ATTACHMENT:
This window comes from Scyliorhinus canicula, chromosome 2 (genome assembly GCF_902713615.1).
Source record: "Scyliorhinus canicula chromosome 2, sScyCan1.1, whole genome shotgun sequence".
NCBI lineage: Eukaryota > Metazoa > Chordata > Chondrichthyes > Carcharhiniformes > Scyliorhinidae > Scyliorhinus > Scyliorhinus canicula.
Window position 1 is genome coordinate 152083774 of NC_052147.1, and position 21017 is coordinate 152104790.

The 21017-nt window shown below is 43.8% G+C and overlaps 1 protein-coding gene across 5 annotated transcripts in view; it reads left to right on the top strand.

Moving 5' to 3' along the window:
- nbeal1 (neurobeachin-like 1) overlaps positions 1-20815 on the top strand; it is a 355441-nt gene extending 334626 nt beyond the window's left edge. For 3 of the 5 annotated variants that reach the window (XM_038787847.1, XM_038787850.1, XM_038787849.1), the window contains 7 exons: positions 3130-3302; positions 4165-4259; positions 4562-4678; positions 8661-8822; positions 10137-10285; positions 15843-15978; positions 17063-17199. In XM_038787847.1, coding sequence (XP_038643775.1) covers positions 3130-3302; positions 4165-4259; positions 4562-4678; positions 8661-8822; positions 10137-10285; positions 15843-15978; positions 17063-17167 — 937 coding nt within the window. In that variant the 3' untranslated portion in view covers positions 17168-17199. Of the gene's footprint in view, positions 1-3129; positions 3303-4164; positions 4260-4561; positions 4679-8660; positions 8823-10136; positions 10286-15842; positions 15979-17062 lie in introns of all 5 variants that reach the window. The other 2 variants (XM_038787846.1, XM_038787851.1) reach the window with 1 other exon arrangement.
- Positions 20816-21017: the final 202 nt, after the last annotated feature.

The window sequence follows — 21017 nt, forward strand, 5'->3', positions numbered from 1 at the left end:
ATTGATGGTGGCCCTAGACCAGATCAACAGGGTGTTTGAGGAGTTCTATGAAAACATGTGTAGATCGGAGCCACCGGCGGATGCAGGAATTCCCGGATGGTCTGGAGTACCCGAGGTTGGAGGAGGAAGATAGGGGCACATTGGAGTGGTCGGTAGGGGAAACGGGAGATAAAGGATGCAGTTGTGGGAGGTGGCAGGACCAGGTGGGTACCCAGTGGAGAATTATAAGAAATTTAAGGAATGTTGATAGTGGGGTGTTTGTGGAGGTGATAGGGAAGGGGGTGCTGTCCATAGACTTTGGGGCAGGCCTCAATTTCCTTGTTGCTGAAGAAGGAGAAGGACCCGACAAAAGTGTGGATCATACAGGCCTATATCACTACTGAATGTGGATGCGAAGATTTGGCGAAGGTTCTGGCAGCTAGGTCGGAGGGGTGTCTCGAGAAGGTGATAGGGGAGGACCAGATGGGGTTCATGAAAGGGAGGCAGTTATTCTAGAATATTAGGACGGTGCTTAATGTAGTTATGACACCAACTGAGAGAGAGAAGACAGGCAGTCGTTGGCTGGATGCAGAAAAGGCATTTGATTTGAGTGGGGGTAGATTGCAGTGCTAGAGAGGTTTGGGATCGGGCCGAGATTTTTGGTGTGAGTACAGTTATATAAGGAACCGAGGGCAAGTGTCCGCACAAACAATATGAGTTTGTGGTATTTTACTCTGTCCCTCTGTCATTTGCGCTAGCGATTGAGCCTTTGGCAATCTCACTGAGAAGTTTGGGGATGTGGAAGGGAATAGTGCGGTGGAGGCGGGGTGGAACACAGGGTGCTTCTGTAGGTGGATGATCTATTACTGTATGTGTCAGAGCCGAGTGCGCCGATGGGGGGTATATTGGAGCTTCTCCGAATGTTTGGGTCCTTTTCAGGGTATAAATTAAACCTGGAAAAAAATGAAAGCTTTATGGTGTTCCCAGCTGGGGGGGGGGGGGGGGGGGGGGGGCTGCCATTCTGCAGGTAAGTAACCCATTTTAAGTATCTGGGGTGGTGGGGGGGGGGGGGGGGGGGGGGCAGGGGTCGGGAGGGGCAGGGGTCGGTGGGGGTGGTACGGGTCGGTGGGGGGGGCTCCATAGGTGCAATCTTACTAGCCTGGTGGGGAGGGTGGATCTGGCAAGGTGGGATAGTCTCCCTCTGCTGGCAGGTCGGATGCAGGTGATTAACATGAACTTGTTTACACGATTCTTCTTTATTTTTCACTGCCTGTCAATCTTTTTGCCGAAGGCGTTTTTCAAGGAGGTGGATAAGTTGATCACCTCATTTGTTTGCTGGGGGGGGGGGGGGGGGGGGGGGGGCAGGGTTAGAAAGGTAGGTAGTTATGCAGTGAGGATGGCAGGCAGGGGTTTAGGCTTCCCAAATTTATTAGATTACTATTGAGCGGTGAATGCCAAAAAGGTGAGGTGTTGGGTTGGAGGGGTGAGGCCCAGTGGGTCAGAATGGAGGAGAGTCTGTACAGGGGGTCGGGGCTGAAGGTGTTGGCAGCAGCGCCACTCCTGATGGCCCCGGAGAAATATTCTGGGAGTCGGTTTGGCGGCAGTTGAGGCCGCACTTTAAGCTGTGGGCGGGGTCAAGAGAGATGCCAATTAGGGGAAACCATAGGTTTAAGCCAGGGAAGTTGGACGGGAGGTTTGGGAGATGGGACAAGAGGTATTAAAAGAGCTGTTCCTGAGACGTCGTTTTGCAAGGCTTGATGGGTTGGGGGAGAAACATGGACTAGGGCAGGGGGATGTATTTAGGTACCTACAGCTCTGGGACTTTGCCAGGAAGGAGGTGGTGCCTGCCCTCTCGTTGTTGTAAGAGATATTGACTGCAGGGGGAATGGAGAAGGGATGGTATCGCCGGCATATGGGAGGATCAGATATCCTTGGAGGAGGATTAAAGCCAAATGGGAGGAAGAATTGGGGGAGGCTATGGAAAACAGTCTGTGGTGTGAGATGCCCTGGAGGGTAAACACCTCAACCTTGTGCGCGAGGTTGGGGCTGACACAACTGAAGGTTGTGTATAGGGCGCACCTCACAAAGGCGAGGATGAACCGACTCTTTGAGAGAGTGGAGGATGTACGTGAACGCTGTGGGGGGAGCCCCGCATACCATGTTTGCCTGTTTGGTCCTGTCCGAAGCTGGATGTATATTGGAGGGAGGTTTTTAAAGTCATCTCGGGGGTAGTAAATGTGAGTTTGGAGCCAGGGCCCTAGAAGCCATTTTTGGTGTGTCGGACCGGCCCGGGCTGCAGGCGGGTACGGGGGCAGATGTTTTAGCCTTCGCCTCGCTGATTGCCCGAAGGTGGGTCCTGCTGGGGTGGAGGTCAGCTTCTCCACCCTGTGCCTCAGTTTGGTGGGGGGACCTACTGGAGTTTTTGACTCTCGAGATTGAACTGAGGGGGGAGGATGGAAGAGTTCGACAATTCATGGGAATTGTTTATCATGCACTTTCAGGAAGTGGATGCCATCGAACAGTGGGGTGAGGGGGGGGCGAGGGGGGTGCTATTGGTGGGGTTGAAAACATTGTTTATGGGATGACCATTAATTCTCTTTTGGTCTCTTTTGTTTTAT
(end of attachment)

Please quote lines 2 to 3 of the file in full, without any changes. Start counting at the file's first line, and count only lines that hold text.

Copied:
Source record: "Scyliorhinus canicula chromosome 2, sScyCan1.1, whole genome shotgun sequence".
NCBI lineage: Eukaryota > Metazoa > Chordata > Chondrichthyes > Carcharhiniformes > Scyliorhinidae > Scyliorhinus > Scyliorhinus canicula.